Psychobiological predictors of exercise behaviour in postmenopausal women

Barnett, Fiona (2007) Psychobiological predictors of exercise behaviour in postmenopausal women. PhD thesis, James Cook University.

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Weight gain and the associated increased risk of obesity-related diseases are associated with the postmenopausal period. However, moderate intensity exercise may be protective for postmenopausal women through attenuation of weight gain. Despite this evidence, many postmenopausal women do not engage in regular exercise.

As exercise has a positive effect on body composition and the subsequent health of postmenopausal females, an understanding of why exercise levels decline in this population is needed. In particular, understanding the difference in exercise behaviour characteristics of exercising and non-exercising postmenopausal women may encourage more non-exercising postmenopausal women to obtain the health benefits of exercise. An understanding of the exercise behaviour characteristics of exercising and non-exercising postmenopausal women may also provide information for future health promotion policy directions for this population and allow for the formulation of guidelines for exercise professionals. It appears that the life event of menopause can become a barrier or an opportunity for postmenopausal women to exercise, depending on their exercise behaviour characteristics.

Postmenopausal women (N=101) resident in North Queensland volunteered for this study. A self-report questionnaire was utilised to determine the participants’ recent exercise history. Participants completed two exercise behaviour scales. The Selfefficacy for Exercise Scale is a barrier-specific, thirteen-item instrument listing common reasons for preventing participation in exercise. The Health Belief Model(HBM) scale required participants to indicate how much they agreed or disagreed with various statements relating to their individual health beliefs related to exercise and obesity.

Anthropometric assessments ascertained body mass index and waist-to-hip ratio.Resting heart rate and blood pressure were also measured. Participants then performed a six minute graded exercise test (GXT) to determine estimated maximum oxygen uptake (V& O2max). A second visit required participants to perform a twenty minute moderate intensity exercise bout on a cycle ergometer while measures of pre, during and post-exercise affect were obtained using the Subjective Exercise Experience Scale (SEES).

Following data collection, participants were categorised as exercisers (n=53) or non-exercisers (n=48) based on whether they had performed a minimum of 150 minutes of accumulated moderate intensity exercise in the past 7 days. Univariate and multivariate statistical tests including discriminant function analysis (DFA) were utilised to determine whether significant between-group differences existed for the physiological and psychological variables.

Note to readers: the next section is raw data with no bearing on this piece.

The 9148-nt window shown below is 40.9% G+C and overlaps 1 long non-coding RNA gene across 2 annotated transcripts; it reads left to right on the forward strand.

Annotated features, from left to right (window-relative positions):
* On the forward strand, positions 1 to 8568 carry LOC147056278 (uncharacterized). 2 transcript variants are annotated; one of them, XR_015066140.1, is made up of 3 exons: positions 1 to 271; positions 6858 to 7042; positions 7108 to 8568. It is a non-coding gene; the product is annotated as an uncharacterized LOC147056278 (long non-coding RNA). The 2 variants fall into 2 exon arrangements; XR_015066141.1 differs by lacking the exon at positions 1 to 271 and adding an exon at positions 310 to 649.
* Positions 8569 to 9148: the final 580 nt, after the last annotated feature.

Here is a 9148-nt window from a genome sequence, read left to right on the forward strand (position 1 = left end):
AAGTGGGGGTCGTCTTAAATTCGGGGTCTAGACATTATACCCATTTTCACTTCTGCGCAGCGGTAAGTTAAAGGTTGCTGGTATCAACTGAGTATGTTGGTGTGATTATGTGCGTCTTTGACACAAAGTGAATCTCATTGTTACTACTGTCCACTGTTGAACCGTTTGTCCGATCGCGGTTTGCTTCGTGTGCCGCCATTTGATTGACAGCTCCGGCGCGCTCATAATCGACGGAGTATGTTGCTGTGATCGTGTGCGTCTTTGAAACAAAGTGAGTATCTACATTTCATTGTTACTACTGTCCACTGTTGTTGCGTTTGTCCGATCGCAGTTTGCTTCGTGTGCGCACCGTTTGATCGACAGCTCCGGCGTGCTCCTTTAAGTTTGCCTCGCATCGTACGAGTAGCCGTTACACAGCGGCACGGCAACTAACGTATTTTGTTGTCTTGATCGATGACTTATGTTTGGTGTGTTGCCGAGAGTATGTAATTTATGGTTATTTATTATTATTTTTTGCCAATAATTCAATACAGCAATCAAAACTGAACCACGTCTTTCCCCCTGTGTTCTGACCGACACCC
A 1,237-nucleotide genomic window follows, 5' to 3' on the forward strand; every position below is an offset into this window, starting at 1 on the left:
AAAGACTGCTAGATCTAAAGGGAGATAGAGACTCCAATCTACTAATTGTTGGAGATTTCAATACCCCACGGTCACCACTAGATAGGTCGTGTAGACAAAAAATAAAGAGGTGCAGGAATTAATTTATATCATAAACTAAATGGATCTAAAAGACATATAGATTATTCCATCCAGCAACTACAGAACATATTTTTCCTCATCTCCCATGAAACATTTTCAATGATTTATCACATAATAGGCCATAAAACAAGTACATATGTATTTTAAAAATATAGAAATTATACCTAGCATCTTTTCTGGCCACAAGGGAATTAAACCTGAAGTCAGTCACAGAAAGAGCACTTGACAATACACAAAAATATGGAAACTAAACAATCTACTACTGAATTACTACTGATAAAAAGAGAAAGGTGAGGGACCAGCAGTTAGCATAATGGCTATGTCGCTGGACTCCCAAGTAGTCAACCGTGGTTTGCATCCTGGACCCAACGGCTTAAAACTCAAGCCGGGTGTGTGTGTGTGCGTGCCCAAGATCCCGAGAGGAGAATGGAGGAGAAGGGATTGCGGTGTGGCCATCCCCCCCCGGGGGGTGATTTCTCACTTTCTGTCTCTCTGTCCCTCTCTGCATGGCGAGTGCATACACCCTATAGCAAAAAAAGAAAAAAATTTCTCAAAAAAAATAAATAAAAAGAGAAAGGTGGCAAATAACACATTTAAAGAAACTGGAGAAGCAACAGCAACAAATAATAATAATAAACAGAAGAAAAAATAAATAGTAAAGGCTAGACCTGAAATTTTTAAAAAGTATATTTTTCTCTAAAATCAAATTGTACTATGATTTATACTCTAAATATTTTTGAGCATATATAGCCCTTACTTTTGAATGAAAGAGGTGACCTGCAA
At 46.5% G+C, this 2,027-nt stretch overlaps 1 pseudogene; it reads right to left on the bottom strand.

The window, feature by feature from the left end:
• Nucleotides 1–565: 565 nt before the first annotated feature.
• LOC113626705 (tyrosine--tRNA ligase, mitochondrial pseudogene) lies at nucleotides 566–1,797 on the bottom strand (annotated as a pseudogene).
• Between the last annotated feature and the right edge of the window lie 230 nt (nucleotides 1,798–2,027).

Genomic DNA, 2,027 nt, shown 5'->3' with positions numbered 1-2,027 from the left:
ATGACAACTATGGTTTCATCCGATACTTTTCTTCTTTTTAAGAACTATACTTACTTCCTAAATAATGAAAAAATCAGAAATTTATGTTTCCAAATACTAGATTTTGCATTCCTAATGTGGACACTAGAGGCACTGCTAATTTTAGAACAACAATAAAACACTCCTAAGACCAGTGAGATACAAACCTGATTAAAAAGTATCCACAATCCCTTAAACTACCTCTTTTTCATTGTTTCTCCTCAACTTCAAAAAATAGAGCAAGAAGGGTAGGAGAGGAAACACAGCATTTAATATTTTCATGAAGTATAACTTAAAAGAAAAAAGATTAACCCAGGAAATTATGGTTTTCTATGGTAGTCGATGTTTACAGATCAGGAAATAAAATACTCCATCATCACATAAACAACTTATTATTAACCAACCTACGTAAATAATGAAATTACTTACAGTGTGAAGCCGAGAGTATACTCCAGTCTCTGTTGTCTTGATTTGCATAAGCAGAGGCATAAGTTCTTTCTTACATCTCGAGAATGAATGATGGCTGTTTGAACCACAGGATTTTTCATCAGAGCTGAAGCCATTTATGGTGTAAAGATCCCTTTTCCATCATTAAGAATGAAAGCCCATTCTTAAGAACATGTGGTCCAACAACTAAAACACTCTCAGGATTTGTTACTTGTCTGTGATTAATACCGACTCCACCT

The non-exercisers had obtained a lower level of education (U = 971.5, p = .03),were at a lower stage of exercise change (U = 308.0, p = .00), had higher resting diastolic blood pressure (F1,99=7.57, p=0.01), BMI (F1,99=33.63, p=0.00) and WHR (F1,99=5.83, p=0.02) and lower cardiorespiratory fitness (F1,99=21.57, p=0.00) and exercise self-efficacy (F1,99=39.56, p=0.00) compared to the exercisers. Each of these variables may therefore represent barriers to exercise adoption for this sample of non-exercising postmenopausal women.

DFA determined that the postmenopausal women with higher exercise self-efficacy,lower BMI and higher cardiorespiratory fitness were more likely to be exercisers. DFA also found that the barrier to exercise items of perceived lack of time,difficulty getting to an exercise location and the weather provided the greatest discrimination between exercisers and non-exercisers.

Further analysis of exercise self-efficacy revealed that participants at different stages of change possessed different levels of exercise self-efficacy. Participants with the lowest exercise self-efficacy were in the precontemplation and contemplation stages of change, while participants with the highest exercise self-efficacy were in the action and maintenance stages.

DFA results for the HBM scale revealed that the non-exercising postmenopausal women had higher perceptions of susceptibility to developing an obesity-related disease, perceived a greater number of consequences from participating in regular exercise and felt they were less health motivated to control an obesity-related disease compared to the exercising women.

Separate mixed design repeated measures ANOVA found that no significant between-group differences occurred for positive well-being (SEESa) and fatigue(SEESc)during twenty minutes of moderate intensity exercise. However,follow-up univariate contrasts (Bonferroni)found that the acute exercise bout did have a beneficial effect for both groups across time, with higher SEESa scores postexercise compared to pre and during exercise. Additionally, SEESc scores for both groups were lower postexercise compared to during the latter stages of exercise. Further research on postmenopausal women residing in Australian metropolitan cities is recommended for determining whether the differences found in this study are unique to postmenopausal women residing in regional North Queensland.

Item ID: 2117
Item Type: Thesis (PhD)
Keywords: postmenopause, postmenopausal women, exercise behaviour, women’s health, health behaviour, physiology, psychology, health benefits, health risks, participation rates, North Queensland
Date Deposited: 23 Mar 2009 23:19
FoR Codes: 17 PSYCHOLOGY AND COGNITIVE SCIENCES > 1701 Psychology > 170114 Sport and Exercise Psychology @ 0%
11 MEDICAL AND HEALTH SCIENCES > 1106 Human Movement and Sports Science > 110602 Exercise Physiology @ 0%
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